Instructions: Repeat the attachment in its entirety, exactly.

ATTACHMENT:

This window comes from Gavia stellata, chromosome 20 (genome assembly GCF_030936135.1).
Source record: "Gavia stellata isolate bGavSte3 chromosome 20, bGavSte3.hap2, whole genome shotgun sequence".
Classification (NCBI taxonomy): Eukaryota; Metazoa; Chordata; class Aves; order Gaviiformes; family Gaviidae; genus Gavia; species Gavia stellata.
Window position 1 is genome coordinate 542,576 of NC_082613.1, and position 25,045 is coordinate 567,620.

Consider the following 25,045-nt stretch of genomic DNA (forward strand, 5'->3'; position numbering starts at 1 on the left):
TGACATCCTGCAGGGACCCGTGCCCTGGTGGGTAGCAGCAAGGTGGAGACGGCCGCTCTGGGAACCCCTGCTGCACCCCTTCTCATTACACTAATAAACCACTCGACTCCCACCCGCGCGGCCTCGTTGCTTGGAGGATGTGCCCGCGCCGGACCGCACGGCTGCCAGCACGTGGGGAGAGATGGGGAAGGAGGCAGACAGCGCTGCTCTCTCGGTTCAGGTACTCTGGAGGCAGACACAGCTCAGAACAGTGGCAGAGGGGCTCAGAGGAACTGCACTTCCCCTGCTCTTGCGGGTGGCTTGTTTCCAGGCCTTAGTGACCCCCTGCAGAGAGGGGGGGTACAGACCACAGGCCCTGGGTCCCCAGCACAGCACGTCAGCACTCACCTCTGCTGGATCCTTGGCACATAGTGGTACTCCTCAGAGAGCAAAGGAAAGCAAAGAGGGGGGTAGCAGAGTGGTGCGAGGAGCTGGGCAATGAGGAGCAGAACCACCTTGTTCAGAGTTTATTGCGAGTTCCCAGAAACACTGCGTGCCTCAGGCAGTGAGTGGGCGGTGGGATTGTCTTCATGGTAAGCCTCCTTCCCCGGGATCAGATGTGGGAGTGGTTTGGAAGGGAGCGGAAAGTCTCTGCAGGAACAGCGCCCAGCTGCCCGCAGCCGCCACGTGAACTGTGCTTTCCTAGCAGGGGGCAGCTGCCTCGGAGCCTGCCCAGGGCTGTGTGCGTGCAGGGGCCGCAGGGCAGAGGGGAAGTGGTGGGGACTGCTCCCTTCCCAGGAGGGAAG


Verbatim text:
This window comes from Gavia stellata, chromosome 20 (genome assembly GCF_030936135.1).
Source record: "Gavia stellata isolate bGavSte3 chromosome 20, bGavSte3.hap2, whole genome shotgun sequence".
Classification (NCBI taxonomy): Eukaryota; Metazoa; Chordata; class Aves; order Gaviiformes; family Gaviidae; genus Gavia; species Gavia stellata.
Window position 1 is genome coordinate 542,576 of NC_082613.1, and position 25,045 is coordinate 567,620.

Consider the following 25,045-nt stretch of genomic DNA (forward strand, 5'->3'; position numbering starts at 1 on the left):
TGACATCCTGCAGGGACCCGTGCCCTGGTGGGTAGCAGCAAGGTGGAGACGGCCGCTCTGGGAACCCCTGCTGCACCCCTTCTCATTACACTAATAAACCACTCGACTCCCACCCGCGCGGCCTCGTTGCTTGGAGGATGTGCCCGCGCCGGACCGCACGGCTGCCAGCACGTGGGGAGAGATGGGGAAGGAGGCAGACAGCGCTGCTCTCTCGGTTCAGGTACTCTGGAGGCAGACACAGCTCAGAACAGTGGCAGAGGGGCTCAGAGGAACTGCACTTCCCCTGCTCTTGCGGGTGGCTTGTTTCCAGGCCTTAGTGACCCCCTGCAGAGAGGGGGGGTACAGACCACAGGCCCTGGGTCCCCAGCACAGCACGTCAGCACTCACCTCTGCTGGATCCTTGGCACATAGTGGTACTCCTCAGAGAGCAAAGGAAAGCAAAGAGGGGGGTAGCAGAGTGGTGCGAGGAGCTGGGCAATGAGGAGCAGAACCACCTTGTTCAGAGTTTATTGCGAGTTCCCAGAAACACTGCGTGCCTCAGGCAGTGAGTGGGCGGTGGGATTGTCTTCATGGTAAGCCTCCTTCCCCGGGATCAGATGTGGGAGTGGTTTGGAAGGGAGCGGAAAGTCTCTGCAGGAACAGCGCCCAGCTGCCCGCAGCCGCCACGTGAACTGTGCTTTCCTAGCAGGGGGCAGCTGCCTCGGAGCCTGCCCAGGGCTGTGTGCGTGCAGGGGCCGCAGGGCAGAGGGGAAGTGGTGGGGACTGCTCCCTTCCCAGGAGGGAAG